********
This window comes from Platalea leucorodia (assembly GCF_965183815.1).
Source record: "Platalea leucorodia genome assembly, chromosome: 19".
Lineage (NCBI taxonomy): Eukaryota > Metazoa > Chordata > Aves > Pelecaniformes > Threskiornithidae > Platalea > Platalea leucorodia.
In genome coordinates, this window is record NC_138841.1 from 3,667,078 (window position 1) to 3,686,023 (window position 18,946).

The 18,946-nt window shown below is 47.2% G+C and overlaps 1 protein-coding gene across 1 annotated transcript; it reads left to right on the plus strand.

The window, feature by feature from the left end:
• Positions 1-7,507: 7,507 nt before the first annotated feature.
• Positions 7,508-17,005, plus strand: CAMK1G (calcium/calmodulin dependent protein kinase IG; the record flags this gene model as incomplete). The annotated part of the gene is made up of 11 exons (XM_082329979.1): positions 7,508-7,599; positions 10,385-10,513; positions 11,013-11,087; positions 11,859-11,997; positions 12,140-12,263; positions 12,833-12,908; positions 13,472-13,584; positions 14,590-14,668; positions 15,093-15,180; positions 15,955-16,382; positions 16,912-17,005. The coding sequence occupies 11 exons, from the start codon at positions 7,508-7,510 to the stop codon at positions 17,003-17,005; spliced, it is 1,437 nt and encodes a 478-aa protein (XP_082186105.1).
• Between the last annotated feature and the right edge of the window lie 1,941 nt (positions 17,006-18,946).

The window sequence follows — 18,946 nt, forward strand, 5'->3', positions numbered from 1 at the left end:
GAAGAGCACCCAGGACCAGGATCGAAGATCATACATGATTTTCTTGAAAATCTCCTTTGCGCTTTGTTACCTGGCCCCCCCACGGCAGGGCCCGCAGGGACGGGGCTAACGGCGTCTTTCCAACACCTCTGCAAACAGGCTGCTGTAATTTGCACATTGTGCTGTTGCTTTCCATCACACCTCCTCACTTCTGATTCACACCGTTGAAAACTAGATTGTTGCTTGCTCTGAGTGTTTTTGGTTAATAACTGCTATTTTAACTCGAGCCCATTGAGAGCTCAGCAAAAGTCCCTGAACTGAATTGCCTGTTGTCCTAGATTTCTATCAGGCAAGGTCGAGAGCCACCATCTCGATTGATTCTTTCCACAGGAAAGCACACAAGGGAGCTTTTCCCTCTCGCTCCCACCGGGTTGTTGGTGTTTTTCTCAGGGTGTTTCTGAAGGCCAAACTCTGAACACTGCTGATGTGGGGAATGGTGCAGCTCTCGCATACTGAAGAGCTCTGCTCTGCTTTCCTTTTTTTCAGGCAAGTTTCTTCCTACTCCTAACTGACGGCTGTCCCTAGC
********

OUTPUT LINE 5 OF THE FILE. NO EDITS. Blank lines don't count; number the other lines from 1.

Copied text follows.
The 18,946-nt window shown below is 47.2% G+C and overlaps 1 protein-coding gene across 1 annotated transcript; it reads left to right on the plus strand.